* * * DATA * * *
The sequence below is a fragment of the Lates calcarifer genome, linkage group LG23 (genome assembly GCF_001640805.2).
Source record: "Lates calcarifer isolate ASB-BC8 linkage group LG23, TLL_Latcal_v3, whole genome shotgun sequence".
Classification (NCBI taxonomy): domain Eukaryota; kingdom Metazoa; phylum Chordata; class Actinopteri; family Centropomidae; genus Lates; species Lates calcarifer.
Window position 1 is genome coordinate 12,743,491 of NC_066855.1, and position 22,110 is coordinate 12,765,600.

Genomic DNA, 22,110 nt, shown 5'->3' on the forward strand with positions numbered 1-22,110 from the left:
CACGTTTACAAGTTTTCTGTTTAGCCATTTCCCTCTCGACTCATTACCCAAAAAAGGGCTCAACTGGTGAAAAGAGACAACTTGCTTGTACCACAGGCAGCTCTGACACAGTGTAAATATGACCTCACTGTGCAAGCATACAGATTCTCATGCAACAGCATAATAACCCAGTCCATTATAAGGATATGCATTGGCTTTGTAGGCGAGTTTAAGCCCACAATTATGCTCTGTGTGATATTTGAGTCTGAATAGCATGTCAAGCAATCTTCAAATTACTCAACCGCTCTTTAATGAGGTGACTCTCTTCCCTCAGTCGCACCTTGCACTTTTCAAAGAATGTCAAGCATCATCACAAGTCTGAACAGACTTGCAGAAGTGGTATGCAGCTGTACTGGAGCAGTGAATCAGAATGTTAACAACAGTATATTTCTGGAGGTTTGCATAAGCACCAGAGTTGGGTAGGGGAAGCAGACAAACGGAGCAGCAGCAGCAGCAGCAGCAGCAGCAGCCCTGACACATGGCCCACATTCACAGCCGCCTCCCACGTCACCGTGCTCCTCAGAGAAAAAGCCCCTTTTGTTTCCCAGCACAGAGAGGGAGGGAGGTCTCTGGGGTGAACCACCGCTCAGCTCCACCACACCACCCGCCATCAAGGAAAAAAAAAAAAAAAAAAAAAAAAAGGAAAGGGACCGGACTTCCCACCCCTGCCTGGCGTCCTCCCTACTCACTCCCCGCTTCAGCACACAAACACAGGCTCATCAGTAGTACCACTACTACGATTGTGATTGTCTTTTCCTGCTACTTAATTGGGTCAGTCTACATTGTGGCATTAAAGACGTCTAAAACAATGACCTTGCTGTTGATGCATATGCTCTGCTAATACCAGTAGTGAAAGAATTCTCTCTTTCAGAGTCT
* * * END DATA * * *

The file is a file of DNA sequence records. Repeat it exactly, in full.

The sequence below is a fragment of the Lates calcarifer genome, linkage group LG23 (genome assembly GCF_001640805.2).
Source record: "Lates calcarifer isolate ASB-BC8 linkage group LG23, TLL_Latcal_v3, whole genome shotgun sequence".
Classification (NCBI taxonomy): domain Eukaryota; kingdom Metazoa; phylum Chordata; class Actinopteri; family Centropomidae; genus Lates; species Lates calcarifer.
Window position 1 is genome coordinate 12,743,491 of NC_066855.1, and position 22,110 is coordinate 12,765,600.

Genomic DNA, 22,110 nt, shown 5'->3' on the forward strand with positions numbered 1-22,110 from the left:
CACGTTTACAAGTTTTCTGTTTAGCCATTTCCCTCTCGACTCATTACCCAAAAAAGGGCTCAACTGGTGAAAAGAGACAACTTGCTTGTACCACAGGCAGCTCTGACACAGTGTAAATATGACCTCACTGTGCAAGCATACAGATTCTCATGCAACAGCATAATAACCCAGTCCATTATAAGGATATGCATTGGCTTTGTAGGCGAGTTTAAGCCCACAATTATGCTCTGTGTGATATTTGAGTCTGAATAGCATGTCAAGCAATCTTCAAATTACTCAACCGCTCTTTAATGAGGTGACTCTCTTCCCTCAGTCGCACCTTGCACTTTTCAAAGAATGTCAAGCATCATCACAAGTCTGAACAGACTTGCAGAAGTGGTATGCAGCTGTACTGGAGCAGTGAATCAGAATGTTAACAACAGTATATTTCTGGAGGTTTGCATAAGCACCAGAGTTGGGTAGGGGAAGCAGACAAACGGAGCAGCAGCAGCAGCAGCAGCAGCAGCAGCCCTGACACATGGCCCACATTCACAGCCGCCTCCCACGTCACCGTGCTCCTCAGAGAAAAAGCCCCTTTTGTTTCCCAGCACAGAGAGGGAGGGAGGTCTCTGGGGTGAACCACCGCTCAGCTCCACCACACCACCCGCCATCAAGGAAAAAAAAAAAAAAAAAAAAAAAAAGGAAAGGGACCGGACTTCCCACCCCTGCCTGGCGTCCTCCCTACTCACTCCCCGCTTCAGCACACAAACACAGGCTCATCAGTAGTACCACTACTACGATTGTGATTGTCTTTTCCTGCTACTTAATTGGGTCAGTCTACATTGTGGCATTAAAGACGTCTAAAACAATGACCTTGCTGTTGATGCATATGCTCTGCTAATACCAGTAGTGAAAGAATTCTCTCTTTCAGAGTCT